Here in Canada, a double double is how one orders a coffee—two creams, two sugars. For those with a love of literature, it hails to the witches in Macbeth. For fibre artists, it’s another ball of yarn entirely.
Most commentaries will make a point of talking about the seamless garment Jesus wore, but none that I’ve found so far have managed to explain exactly what it meant that Jesus had a tunic woven seamlessly in one piece from top to bottom. I admit that I probably spent more time than I needed to looking into this.
As a weaver myself, I understood immediately the implications of a seamless garment. It’s what’s referred to as a double-weave, or in some cases, pocket-weave. In regular weaving, a single piece of cloth is woven on a loom. In the case of a double-weave, two pieces of cloth are woven on one loom at the same time. These pieces can be woven as two separate items or a single item as a tube (as in the case of John 19:23), or even as double cloth in which case the final product is a reversible item with identical, but inverted, patterning on both sides.
One commentary erroneously stated that such a garment was not necessarily a luxury item for it could be woven by a craftsman who had no exceptional skill. I beg to differ. I’ve been weaving for about four years now and would consider myself to work at an intermediate level. I’m no expert, but I’m not a beginner either. Double-weave is daunting. I have the skills and equipment to to it, but I have yet to even make an attempt.
What does this mean in relation to a single verse most people skip over? Maybe nothing. Maybe a lot.
Weaving in ancient times was primitive. The looms I own would have been a dream for weavers in Jesus’ day. Don’t even get me started on spinning wheels… On a modern loom, four shafts or sheds are required for a double weave. Each shed lifts a specific grouping of threads (warp) through which another thread is woven (weft). According to my research, these simple mechanical wonders didn’t exist 2,000 years ago. What existed was a basic wood frame and stone or clay weights add tension to the warp (vertical threads as shown below).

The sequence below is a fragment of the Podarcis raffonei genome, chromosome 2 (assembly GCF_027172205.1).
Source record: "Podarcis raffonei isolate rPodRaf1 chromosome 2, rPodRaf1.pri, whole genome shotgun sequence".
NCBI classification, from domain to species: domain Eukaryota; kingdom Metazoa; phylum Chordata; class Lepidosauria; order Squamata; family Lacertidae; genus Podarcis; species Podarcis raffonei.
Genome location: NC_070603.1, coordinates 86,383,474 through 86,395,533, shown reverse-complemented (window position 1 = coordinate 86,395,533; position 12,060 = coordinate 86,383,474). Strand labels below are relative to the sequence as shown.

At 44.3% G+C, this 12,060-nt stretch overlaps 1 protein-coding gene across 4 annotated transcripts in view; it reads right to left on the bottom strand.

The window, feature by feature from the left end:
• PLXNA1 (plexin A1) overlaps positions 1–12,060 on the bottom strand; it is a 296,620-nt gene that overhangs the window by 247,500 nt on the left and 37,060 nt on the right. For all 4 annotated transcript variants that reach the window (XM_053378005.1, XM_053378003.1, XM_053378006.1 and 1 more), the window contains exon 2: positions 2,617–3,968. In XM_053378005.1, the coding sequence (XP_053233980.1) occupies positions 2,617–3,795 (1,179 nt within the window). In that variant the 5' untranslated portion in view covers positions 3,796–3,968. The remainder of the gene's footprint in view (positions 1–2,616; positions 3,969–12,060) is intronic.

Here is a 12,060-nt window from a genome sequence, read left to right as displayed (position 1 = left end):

The garment described in John 19:23 is a fine and complex piece of weaving. It was an article of clothing that someone took much time and care to make. Some scholars believe Jesus’ mother, Mary, made the tunic herself. No matter who made it, someone obviously cared greatly and it was unlikely that the item was purchased since a tunic like the one described was most often made for priests who served in the temple.
First of all, the tunic was probably linen, which would have been imported from Egypt either as unprocessed flax or processed thread. Either way, it didn’t come cheap and easy. If it started as flax, someone had to process and spin it (another long, arduous, and complicated process). If it was already thread, it still had to be woven.
My take it that whoever made this piece of clothing for Jesus was someone who obviously cared about Him greatly and also recognised His authority as our High Priest.
So what does all of this have to do with any of us and why should it matter?
Some scholars liken Jesus’ tunic to righteousness—unbroken, seamless, perfect, that which covers without blemish. Look at it this way, this particular article of clothing remained whole through Jesus’ entire ordeal. And who got it in the end? A Roman soldier. A Gentile. One the Jews reviled.
What had once clothed Jesus as the Son of God would clothe a man unworthy of the garment.
What Jesus shed at the cross was something He most assuredly deserved. He had every right to everything the Father has. We had no right to it at all. But Jesus gave up that which was most valuable to Him so that we could be clothed in it. He gave up His rights so that we could take them on. Because He shed it at the cross, we get to take up that perfect, seamless garment of righteousness and wear it as though it was made for us.